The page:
Skip to Accessibility Tools Skip to Content Skip to Footer

Does Survival of the Fittest Really Apply to People with Migraine?

Now here is a question that I have asked myself a few times throughout the years. While under the spell of a migraine, I really don’t see a whole lot of advantage in suffering from this debilitating pain. Nevertheless, it is obvious that genetics play a role in migraines and therefore subject to evolutionary natural selection and survival of the fittest.1 I have recently come across a research paper that discusses some of these advantages and would like to share them with you, fellow migraineurs : ).

Natural selection and survival of the fittest 101

At one point or another, we have all heard of Charles Darwin (an apparent migraineur himself), the scientist who coined the term “natural selection” back in the 1850s. Natural selection is the process by which traits that provide creatures with the most “fitness” for the environment are passed down to future generations. Organisms possessing traits that give them an advantage or disadvantage to adapt in their environment will, in consequence, have different reproductive and survival rates. Even a trait that offers only a minor advantage will, over millions of years of evolution, be strongly selected for; this is in contrast to traits which reduce reproductive fitness, even marginally, which are eventually eliminated.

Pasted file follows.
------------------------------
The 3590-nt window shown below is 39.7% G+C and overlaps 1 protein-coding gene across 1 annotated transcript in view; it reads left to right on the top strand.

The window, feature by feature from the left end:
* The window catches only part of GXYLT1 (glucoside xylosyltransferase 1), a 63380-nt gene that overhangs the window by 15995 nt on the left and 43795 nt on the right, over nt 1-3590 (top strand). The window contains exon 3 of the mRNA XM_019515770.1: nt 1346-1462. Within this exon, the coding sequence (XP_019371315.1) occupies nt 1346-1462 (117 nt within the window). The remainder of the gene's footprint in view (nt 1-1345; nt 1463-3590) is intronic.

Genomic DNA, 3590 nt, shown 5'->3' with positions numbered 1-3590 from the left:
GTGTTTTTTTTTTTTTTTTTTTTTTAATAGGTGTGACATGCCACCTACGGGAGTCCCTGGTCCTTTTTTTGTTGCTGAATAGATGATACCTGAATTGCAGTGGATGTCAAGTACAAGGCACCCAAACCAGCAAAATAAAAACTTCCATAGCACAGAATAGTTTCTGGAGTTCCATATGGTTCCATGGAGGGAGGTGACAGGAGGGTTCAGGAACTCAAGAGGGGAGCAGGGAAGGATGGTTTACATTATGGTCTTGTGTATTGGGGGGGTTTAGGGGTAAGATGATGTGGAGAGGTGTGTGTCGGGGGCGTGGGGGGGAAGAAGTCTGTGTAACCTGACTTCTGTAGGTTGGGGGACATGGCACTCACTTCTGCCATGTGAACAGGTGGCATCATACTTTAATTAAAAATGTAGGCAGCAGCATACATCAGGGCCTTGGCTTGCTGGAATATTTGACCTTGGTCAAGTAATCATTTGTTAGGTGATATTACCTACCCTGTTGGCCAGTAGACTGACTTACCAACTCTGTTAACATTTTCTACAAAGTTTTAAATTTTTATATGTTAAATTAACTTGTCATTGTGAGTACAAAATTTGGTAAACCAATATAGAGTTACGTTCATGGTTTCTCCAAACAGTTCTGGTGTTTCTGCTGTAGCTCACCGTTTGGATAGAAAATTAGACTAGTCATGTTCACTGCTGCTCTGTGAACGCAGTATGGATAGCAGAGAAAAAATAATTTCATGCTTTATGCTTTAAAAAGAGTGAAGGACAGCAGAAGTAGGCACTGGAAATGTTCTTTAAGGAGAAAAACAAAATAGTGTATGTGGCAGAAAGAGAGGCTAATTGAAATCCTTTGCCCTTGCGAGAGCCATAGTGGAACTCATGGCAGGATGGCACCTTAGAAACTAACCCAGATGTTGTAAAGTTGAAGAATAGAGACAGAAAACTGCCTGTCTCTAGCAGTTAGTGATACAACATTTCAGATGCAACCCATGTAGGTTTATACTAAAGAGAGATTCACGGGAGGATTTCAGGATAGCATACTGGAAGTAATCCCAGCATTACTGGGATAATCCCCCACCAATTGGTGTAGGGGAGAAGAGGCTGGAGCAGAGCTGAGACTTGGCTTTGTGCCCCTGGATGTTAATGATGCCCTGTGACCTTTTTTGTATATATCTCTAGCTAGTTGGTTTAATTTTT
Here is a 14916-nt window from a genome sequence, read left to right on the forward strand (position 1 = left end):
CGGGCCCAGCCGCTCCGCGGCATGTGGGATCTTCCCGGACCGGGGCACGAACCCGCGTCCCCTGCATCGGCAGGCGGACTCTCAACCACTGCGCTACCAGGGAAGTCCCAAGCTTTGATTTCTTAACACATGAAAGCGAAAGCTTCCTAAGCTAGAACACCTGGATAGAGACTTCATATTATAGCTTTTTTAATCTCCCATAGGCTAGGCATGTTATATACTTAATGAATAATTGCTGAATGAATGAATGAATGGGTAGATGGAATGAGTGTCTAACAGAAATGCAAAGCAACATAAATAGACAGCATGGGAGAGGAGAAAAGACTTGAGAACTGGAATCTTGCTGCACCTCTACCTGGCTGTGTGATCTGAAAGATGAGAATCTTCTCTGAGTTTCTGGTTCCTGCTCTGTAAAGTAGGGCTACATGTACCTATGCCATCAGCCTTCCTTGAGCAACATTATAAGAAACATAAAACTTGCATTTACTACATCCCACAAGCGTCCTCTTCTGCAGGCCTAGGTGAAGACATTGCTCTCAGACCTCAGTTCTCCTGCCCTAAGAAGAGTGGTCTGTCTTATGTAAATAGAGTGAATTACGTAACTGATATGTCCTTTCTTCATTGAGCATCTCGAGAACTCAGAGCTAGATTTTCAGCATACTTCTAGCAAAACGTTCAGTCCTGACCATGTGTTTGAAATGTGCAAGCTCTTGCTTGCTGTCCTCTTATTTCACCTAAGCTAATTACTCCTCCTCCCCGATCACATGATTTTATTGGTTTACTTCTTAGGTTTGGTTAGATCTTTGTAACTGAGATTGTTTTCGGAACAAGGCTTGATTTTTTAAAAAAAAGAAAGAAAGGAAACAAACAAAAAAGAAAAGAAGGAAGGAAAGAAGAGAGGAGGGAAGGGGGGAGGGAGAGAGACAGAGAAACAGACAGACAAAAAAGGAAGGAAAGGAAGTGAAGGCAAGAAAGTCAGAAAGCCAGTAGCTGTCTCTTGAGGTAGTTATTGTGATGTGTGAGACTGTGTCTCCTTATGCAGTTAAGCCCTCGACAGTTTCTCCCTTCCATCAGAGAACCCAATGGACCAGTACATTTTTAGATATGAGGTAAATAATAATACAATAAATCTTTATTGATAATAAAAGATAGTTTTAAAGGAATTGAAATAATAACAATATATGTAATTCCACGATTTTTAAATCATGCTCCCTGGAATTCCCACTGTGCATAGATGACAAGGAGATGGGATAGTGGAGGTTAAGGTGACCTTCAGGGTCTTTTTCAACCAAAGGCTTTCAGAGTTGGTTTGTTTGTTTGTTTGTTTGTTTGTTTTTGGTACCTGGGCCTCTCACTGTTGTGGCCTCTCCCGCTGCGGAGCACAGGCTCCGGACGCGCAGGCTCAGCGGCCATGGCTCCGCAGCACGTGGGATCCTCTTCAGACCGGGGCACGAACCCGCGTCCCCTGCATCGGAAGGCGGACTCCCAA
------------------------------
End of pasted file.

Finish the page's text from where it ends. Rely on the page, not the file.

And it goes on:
Hard to believe that debilitating pain such as that experienced by migraineurs would give us an advantage in the greater scheme of evolution – or even put us in the “mood”. As the author explains in his research paper, there are numerous advantages associated with having some people within the general population exhibiting traits that don’t fit the “norm”.

So what is the evolutionary advantage of migraine?

A new branch of medical science known as ‘Darwinian medicine’ led by Randolph Nesse and George Williams attempts to examine the possible adaptive value of genetic vulnerability to diseases. They have put forward five explanations for what appears as deleterious diseases and vulnerabilities being favored by the forces of natural selection. “First, some discomforting conditions, such as pain, fever, cough, vomiting and anxiety, are actually neither diseases nor design defects but rather are evolved defenses. Second, conflicts with other organisms—Escherichia coli or crocodiles, for instance—are a fact of life. Third, some circumstances, such as the ready availability of dietary fats, are so recent that natural selection has not yet had a chance to deal with them. Fourth, the body may fall victim to trade-offs between a trait’s benefits and its costs; a textbook example is the sickle cell gene, which also protects against malaria. Finally, the process of natural selection is constrained in ways that leave us with suboptimal design features, as in the case of the mammalian eye.”2

Similarly, one could adopt the Darwinian medicine principles to postulate possible evolutionary explanations for migraine as suggested by Loder:1

Migraine as a defense mechanism

  • Early detection and avoidance of predators